By Matthew De George
For Phillylacrosse.com, Posted 5/27/23
PHILADELPHIA – Will Costin knew the assignment would be daunting.
Penn State was down a key defenseman in Jack Posey, the senior who had started all 15 games before a leg injury in Nittany Lions’ NCAA quarterfinal win over Army. Duke would bring to bear one of the nation’s best attacks in the NCAA Final Four Saturday, led by 90-point man Brennan O’Neill.
Costin wouldn’t be in a mood to celebrate after a 16-15 overtime loss to the Blue Devils at Lincoln Financial Field. But someday in the near future, he would perhaps see consolation in the performance authored by him and his fellow Nittany Lions in keeping O’Neill and company relatively under control.
“It’s tough. He’s such a good player, probably one of the best defensemen in the country,” Costin, a Haverford School grad, said of Posey. “We moved some pieces around, but at the end of the day, we still played with our team, core principles – team defense, playing with all seven. We trust each other and keep playing for each other.”
That group included three freshmen – Costin, Alex Ross and LSM Ryan O’Connor. Tasked with shutting down O’Neill, who had a relatively constrained three goals and one assist, was sophomore Kevin Parnham. And goalie Jack Fracyon, just a sophomore, was outstanding with 12 saves.
Fifth-seeded Penn State trailed 9-7 at the break, but the Lions adjusted in the second half, trying to force top-seeded Duke to move the ball. They threw varied zone and man-to-man looks at Duke, with varying degrees of success. But it slowed down a potent attack enough for the Nittany Lions to crawl back into the game.
“That’s one of the best attacking units in the country, and we’re down there with two freshmen and two sophomores, and they played their tails off today,” Penn State coach Jeff Tambroni said. “It was a one-on-one matchup in the first half, and they scored nine goals in the first half and three of them were assisted.
“So we wanted to force them to throw the ball to the next man, and we weren’t taking away angles. We adjusted at halftime, tried to get out front of them, take away the strong hand a little bit and force them to play a little more team than individually. … Six goals in the second half for that group out there I thought was a tremendous effort.”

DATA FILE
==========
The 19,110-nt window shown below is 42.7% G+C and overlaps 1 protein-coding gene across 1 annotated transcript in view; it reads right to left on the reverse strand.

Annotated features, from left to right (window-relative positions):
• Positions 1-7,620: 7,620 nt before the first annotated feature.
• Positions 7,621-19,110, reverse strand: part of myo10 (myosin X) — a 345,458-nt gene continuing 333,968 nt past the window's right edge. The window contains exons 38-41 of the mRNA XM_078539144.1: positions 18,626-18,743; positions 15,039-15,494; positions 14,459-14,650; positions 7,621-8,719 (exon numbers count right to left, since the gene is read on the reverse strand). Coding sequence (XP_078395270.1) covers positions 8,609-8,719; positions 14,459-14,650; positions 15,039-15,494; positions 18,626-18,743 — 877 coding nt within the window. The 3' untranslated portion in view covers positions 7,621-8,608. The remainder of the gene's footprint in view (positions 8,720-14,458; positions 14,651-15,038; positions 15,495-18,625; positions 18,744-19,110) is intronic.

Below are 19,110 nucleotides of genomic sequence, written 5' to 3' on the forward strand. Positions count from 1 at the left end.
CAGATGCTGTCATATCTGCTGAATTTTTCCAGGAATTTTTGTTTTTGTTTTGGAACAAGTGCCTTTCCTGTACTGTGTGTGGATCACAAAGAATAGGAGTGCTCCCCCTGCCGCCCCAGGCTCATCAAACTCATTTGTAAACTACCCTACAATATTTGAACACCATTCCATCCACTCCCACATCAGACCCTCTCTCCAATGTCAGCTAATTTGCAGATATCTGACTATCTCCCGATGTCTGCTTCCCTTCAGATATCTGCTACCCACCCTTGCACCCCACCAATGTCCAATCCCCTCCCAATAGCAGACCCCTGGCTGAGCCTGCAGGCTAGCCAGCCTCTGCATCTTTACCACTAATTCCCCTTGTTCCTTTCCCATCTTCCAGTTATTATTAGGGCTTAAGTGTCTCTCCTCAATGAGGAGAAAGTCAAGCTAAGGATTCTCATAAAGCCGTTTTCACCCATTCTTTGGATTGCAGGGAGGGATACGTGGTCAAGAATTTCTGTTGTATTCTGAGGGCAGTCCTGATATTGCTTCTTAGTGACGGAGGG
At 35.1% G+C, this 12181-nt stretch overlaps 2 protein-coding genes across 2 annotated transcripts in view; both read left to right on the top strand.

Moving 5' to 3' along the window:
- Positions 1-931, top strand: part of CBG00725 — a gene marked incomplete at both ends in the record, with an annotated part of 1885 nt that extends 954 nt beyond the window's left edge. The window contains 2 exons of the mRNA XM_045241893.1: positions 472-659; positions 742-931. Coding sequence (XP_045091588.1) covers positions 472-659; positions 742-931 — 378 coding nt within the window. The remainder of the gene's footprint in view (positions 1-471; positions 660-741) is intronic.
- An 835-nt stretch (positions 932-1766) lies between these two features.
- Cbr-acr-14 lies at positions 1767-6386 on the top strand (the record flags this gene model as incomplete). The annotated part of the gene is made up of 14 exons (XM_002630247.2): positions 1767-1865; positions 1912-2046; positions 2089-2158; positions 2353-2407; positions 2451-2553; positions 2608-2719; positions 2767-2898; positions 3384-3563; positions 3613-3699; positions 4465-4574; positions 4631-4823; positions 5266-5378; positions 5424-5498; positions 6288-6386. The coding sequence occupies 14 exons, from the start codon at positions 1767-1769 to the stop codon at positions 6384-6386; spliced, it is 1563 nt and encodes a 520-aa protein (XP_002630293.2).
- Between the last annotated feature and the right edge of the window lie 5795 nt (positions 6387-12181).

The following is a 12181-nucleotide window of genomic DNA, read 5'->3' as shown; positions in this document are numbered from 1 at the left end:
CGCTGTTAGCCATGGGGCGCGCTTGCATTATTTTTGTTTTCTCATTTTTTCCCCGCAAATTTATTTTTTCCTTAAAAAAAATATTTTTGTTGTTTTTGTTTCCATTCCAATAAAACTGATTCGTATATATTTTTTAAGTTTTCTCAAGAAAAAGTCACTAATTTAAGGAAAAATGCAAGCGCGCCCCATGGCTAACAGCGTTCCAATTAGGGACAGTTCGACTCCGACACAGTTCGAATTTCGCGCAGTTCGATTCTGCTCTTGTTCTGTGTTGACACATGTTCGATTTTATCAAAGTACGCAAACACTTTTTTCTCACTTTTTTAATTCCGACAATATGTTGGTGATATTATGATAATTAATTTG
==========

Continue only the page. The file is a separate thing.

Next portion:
Outshot 41-29, with Duke’s Jake Naso willing 22 of 34 draws, Duke eventually wore them down. But the defense created space for the comeback.
Both Costin brothers stepped up Saturday. Mac Costin supplied a goal and two assists, the middie’s speed off dodge helping shift the game in the first half. His goal, scored in the first quarter, came on his only shot. Will Costin picked up a pair of GBs.
The brothers playing together wasn’t necessarily the plan, Mac starting his college career at the University of Utah in the spring of 2020. A senior, he has one season left to play with his younger brother.
“It’s absolutely awesome having Will by my side,” Mac said. “One of my best friends, closest guys. And we rely on each other when things get tough. Pretty much everything we do is together, on and off the field. It’s very cool to be with him and go through all those for two years.”
“It’s been awesome,” Will Costin said. “Playing with your brother, it’s all you can ask for, especially in the Final Four in your home city. We’ve got another year together, so trying to make the most of it.”
Optimism was in short supply in the Penn State locker room, after Garrett Leadmon’s overtime winner where he may or may not have been in the crease. But there will come a day, Will Costin knows, where the experience of this year’s group of veterans and the youthful defensive talent will meld for a brighter future.
“It’s definitely exciting to look at the future,” Will Costin said. “Right now, you’re thinking about the seniors and it’s obviously really tough for them. You feel for them, but they left their legacy. … It’s trying to carry on the senior’s legacy next year.”